“An axiomatic concept is the identification of a primary fact of reality, which cannot be analysed i.e. broken down into component parts. It is implicit in all facts and all knowledge. It is the fundamentally given and directly perceived or experienced, which requires no proof or explanation, but on which all proofs and explanations rest.”
Click here to read chapter 6 of Introduction to Objectivist Epistemology.
“After 80 years of operation, in 2016 Elmhurst CEO Henry Schwartz shuttered his family’s processing plant in New York City…
“Rather than ditch a company founded by his relatives in 1919, Schwartz pivoted his business to reflect the rapidly shifting way in which consumers are buying milk: choosing milks made not from cows but from plants.”
Click the image to read the article.
It’s clear we’re living in a golden age of bailing. All across America people are deciding on Monday that it would be really fantastic to go grab a drink with X on Thursday. But then when Thursday actually rolls around they realize it would actually be more fantastic to go home, flop on the bed and watch Carpool Karaoke videos. So they send the bailing text or email: “So sorry! I’m gonna have to flake on drinks tonight. Overwhelmed. My grandmother just got bubonic plague.…”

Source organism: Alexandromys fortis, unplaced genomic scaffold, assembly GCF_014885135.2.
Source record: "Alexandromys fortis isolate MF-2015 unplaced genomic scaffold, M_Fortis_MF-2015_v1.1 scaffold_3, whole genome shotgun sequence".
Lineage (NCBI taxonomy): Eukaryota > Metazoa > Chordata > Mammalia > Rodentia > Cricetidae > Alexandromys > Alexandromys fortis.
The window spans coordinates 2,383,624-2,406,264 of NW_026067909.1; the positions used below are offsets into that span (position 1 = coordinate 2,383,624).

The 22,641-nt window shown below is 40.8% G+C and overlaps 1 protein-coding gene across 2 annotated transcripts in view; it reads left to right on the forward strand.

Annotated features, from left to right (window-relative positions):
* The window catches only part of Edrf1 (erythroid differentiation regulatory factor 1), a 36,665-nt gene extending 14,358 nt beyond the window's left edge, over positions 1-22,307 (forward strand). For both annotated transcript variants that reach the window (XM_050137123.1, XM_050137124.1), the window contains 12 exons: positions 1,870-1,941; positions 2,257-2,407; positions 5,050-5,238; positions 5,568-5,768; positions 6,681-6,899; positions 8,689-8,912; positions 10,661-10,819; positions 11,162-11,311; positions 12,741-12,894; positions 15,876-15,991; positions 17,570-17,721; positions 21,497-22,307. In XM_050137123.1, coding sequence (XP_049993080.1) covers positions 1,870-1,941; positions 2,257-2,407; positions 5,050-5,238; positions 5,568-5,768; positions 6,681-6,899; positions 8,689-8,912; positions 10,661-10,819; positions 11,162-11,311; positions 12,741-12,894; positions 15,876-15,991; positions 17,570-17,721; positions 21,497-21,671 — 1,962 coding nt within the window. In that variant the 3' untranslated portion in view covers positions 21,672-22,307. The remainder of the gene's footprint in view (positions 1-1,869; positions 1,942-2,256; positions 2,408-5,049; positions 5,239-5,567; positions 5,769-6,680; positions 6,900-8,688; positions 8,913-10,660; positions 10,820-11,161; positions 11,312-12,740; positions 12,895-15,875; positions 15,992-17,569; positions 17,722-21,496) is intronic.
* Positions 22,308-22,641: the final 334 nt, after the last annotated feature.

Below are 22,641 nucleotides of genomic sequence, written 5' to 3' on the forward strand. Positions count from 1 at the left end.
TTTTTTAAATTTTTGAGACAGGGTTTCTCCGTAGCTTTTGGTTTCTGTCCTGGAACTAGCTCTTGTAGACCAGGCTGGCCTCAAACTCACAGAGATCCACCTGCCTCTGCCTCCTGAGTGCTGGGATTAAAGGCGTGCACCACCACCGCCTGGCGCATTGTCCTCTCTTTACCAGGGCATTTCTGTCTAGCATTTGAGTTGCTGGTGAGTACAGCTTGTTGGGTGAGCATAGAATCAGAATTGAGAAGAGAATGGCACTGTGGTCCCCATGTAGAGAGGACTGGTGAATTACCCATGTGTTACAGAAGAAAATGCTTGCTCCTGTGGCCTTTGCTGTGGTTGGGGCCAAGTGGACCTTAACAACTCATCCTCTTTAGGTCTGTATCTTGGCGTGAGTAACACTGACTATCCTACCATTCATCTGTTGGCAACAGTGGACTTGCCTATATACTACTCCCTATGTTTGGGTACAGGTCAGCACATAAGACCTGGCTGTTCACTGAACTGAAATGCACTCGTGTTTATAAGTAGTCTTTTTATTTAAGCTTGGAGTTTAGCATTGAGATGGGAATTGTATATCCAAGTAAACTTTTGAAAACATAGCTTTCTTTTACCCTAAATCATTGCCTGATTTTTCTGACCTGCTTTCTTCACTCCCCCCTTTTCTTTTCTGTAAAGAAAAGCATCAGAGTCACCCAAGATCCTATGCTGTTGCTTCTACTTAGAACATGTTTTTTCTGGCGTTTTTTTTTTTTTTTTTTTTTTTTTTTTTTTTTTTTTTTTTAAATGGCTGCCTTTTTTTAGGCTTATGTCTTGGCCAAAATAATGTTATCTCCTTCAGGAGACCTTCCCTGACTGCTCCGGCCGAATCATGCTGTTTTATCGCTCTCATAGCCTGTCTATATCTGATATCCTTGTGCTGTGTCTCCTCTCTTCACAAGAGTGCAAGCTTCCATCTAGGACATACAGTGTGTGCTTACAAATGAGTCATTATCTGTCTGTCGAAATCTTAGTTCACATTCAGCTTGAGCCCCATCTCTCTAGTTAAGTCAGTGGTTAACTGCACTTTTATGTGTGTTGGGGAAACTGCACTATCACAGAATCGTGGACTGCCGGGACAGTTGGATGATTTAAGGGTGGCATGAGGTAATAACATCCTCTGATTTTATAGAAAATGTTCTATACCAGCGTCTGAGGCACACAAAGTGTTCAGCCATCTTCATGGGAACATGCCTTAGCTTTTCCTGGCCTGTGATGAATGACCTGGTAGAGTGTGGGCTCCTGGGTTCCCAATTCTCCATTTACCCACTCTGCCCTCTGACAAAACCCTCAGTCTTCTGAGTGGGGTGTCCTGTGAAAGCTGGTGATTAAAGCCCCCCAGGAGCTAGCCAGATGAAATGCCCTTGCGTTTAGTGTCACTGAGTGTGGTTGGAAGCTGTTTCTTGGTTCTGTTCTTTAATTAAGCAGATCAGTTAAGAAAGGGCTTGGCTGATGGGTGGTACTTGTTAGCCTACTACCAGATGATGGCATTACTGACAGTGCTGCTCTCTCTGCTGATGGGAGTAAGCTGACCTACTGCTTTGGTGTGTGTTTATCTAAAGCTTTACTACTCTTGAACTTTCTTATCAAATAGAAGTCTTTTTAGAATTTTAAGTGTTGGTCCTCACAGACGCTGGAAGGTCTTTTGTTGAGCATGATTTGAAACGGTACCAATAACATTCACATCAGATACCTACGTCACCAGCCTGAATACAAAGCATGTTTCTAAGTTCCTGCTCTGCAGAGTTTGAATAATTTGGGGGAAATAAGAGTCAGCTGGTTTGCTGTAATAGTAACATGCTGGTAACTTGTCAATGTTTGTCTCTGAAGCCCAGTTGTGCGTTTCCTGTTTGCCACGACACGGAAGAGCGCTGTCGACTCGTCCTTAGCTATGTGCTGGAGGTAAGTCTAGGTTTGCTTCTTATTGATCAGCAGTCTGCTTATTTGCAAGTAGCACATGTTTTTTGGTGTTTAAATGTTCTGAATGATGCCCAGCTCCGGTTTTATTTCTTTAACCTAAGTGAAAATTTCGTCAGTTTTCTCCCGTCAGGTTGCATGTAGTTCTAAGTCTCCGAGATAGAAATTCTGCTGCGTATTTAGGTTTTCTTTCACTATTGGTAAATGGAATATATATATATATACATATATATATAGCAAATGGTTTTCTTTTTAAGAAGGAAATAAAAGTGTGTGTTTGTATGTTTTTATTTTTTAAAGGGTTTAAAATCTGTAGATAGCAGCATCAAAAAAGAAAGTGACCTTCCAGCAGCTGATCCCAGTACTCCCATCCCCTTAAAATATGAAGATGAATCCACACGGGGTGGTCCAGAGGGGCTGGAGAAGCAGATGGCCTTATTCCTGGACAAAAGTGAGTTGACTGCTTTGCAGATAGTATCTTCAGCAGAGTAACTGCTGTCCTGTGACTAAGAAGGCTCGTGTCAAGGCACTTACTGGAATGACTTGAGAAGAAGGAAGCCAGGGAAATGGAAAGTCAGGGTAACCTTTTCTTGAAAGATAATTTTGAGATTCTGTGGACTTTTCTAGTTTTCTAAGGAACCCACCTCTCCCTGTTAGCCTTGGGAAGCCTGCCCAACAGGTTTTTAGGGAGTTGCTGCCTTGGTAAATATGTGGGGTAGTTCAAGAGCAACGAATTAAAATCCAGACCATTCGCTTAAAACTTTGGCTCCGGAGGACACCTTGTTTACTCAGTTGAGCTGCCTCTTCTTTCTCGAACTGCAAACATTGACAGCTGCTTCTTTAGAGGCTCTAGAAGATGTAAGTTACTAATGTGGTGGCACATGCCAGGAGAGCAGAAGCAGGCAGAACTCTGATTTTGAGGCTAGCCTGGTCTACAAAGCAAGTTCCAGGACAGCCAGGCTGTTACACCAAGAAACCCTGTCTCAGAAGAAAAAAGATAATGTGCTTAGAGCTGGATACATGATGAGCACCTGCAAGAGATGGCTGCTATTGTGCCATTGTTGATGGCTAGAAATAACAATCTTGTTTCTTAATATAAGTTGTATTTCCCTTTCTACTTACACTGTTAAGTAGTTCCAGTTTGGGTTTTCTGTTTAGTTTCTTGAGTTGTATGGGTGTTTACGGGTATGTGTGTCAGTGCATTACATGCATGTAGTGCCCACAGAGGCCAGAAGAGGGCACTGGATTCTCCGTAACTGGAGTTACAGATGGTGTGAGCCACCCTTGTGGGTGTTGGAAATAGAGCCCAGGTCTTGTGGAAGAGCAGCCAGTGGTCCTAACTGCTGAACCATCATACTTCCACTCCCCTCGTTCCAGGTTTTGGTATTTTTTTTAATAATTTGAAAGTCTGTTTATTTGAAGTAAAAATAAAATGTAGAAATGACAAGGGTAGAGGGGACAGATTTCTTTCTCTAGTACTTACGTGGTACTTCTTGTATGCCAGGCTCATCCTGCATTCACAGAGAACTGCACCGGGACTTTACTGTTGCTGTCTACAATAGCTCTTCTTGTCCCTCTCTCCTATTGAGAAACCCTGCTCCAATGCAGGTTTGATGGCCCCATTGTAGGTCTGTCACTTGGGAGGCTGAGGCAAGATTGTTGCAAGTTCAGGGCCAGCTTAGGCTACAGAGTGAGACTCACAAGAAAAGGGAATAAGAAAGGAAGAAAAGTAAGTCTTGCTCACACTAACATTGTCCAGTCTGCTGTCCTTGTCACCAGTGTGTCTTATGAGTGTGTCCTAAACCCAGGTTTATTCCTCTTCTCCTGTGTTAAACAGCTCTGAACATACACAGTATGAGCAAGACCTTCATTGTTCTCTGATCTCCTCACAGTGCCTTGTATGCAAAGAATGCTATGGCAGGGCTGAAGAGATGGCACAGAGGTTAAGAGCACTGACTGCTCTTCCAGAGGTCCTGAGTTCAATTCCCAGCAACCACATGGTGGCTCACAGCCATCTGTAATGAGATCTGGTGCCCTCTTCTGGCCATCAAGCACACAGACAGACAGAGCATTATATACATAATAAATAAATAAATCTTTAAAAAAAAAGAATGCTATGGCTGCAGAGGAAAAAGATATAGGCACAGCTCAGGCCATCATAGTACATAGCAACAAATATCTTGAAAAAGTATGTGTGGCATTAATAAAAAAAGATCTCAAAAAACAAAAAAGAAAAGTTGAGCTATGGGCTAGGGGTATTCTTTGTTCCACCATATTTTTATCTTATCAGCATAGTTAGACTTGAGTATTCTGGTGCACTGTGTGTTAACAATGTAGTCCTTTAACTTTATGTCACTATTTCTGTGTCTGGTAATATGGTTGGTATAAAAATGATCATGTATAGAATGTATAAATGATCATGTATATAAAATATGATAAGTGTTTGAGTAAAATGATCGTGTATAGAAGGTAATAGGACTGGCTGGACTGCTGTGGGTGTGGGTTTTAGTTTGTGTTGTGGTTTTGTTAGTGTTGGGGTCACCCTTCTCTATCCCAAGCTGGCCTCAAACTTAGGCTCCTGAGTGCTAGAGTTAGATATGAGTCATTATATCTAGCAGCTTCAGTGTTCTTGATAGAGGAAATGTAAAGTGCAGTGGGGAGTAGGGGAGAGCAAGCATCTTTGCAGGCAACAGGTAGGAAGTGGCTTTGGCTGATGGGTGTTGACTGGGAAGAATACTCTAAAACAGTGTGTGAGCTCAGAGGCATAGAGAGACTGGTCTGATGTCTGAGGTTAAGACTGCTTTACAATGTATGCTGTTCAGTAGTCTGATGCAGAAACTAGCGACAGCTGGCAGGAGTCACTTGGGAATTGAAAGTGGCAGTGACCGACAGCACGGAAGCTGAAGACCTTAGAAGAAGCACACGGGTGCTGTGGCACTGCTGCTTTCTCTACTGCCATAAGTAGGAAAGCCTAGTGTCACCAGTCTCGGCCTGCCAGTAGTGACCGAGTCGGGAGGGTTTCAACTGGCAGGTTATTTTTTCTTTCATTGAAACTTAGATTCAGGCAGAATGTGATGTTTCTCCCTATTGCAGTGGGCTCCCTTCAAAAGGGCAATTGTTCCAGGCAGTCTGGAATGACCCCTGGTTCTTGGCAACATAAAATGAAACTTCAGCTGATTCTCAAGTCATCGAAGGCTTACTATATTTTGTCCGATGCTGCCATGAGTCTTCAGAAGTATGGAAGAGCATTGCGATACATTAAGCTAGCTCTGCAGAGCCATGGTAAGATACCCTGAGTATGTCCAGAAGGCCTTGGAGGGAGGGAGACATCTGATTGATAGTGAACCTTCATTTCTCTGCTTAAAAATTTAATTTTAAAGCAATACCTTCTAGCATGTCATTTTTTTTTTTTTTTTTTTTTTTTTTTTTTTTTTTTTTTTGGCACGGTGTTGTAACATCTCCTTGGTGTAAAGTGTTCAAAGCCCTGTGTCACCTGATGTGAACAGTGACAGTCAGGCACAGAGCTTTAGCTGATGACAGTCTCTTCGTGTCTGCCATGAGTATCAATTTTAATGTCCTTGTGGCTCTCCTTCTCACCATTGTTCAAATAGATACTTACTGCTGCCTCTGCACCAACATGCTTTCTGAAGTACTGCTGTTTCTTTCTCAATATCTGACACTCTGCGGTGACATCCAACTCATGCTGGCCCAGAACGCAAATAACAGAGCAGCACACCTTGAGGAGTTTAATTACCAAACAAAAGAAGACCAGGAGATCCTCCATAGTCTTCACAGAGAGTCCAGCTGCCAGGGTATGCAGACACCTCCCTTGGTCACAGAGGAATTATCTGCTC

Click the image to read the full article.
What follows is an extract from Charles Patterson’s book Eternal Treblinka. It’s from a section called Hitler and Animals, and should put paid to the idea that Hitler was a vegetarian. Some extra paragraph spacing has been added to separate ideas more clearly and make the extract easier to read.
Hitler was fond of dogs, especially German shepherds (he considered boxers “degenerate”), whom he liked to control and dominate. At the front during World War I, he befriended a white terrier, Fuchsl (Foxl), who had strayed across enemy lines. Later, when his unit had to move on and Fuchsl could not be found, Hitler became distraught.